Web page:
And here’s yet another version of how the tree makes beer, from Science News:
Bertam palms (Eugeissona tristis) don’t observe a strict season, so at any given time plants will be flowering somewhere in the forest. The stemless palms send up a tall spike with more than 1,000 flowers, some with just male sexual organs and the others hermaphroditic. For weeks before a particular sexual phase, the flower buds dribble nectar. Yeasts inside the buds typically raise the nectar’s alcohol content mildly, to around 0.06 percent, but can punch it up to as high as 3.8 percent.
“This is an astonishing story,” says John Dransfield, a palm specialist at the Royal Botanic Gardens, Kew in Richmond, England. He says he doesn’t know of another palm offering such a beer bash, but perhaps the other species secreting abundant nectar just haven’t been studied yet.
A wild mammal closely resembling the earliest primates is drinking palm beer on a daily basis since maybe millions of years. Nevertheless, this Malaysian treeshrew is never drunk. This suggests a beneficial effect, and sheds a whole new light on the evolution of human alcoholism.
From the New Scientist account:
“It’s a beautiful example of the natural biology of alcohol consumption, which people have totally neglected in alcohol research,” says Robert Dudley of the University of California at Berkeley.
Dudley has previously suggested that our taste for alcohol may be an “evolutionary hangover” from our fruit-eating primate ancestors, who developed a taste for fermented fruit.
And idw also tackles this contradiction:
Alcohol use and abuse can no longer be blamed on the inventors of brewing of about 9,000 years ago. So far, the current theories on alcoholism have stated that mankind and its ancestors were either used to take no alcohol at all or maybe only low doses via fruits – before the onset of beer brewing. As brewing is such a recent event on the evolutionary time scale, we were not able to develop an adequate defence against the adverse effects of alcohol and the partly hereditary addiction. Mankind is suffering from an evolutionary hangover, as they say. Contrary to this belief, chronic high consumption of alcohol already occurred early on in primate evolution, [according to this new study].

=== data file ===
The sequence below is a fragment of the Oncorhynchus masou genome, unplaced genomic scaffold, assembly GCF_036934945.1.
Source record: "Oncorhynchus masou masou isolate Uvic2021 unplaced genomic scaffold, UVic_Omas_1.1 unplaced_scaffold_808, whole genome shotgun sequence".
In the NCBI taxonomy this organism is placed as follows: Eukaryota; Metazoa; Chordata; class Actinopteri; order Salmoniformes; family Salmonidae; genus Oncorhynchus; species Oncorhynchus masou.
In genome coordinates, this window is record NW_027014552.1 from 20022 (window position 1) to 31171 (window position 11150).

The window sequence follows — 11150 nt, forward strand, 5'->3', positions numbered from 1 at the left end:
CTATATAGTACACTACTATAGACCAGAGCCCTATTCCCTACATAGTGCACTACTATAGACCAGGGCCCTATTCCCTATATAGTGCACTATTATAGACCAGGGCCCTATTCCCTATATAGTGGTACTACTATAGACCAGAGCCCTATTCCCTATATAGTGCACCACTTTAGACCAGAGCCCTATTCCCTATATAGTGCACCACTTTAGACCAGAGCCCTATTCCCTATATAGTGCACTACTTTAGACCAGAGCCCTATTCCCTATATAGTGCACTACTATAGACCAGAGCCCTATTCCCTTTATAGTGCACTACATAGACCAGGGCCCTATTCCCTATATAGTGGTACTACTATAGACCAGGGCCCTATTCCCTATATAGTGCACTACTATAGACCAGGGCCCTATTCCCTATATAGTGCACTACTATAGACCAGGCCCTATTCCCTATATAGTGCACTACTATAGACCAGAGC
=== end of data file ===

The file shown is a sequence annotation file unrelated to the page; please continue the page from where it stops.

The beery nectar on the Bertram Palm.
The stories themselves all stem from a new study published July 28, 2008 in the Proceedings of the National Academy of Sciences of the United States entitled Chronic intake of fermented floral nectar by wild treeshrews.
From the Abstract:
Yet, the flower-visiting mammals showed no signs of intoxication. Analysis of an alcohol metabolite (ethyl glucuronide) in their hair yielded concentrations higher than those in humans with similarly high alcohol intake. The pentailed treeshrew is considered a living model for extinct mammals representing the stock from which all extinct and living treeshrews and primates radiated. Therefore, we hypothesize that moderate to high alcohol intake was present early on in the evolution of these closely related lineages. It is yet unclear to what extent treeshrews benefit from ingested alcohol per se and how they mitigate the risk of continuous high blood alcohol concentrations.
Fascinating stuff, and yet more evidence that alcohol is far more natural than the neo-prohibitionists would like. It will be interesting to see what further study reveals.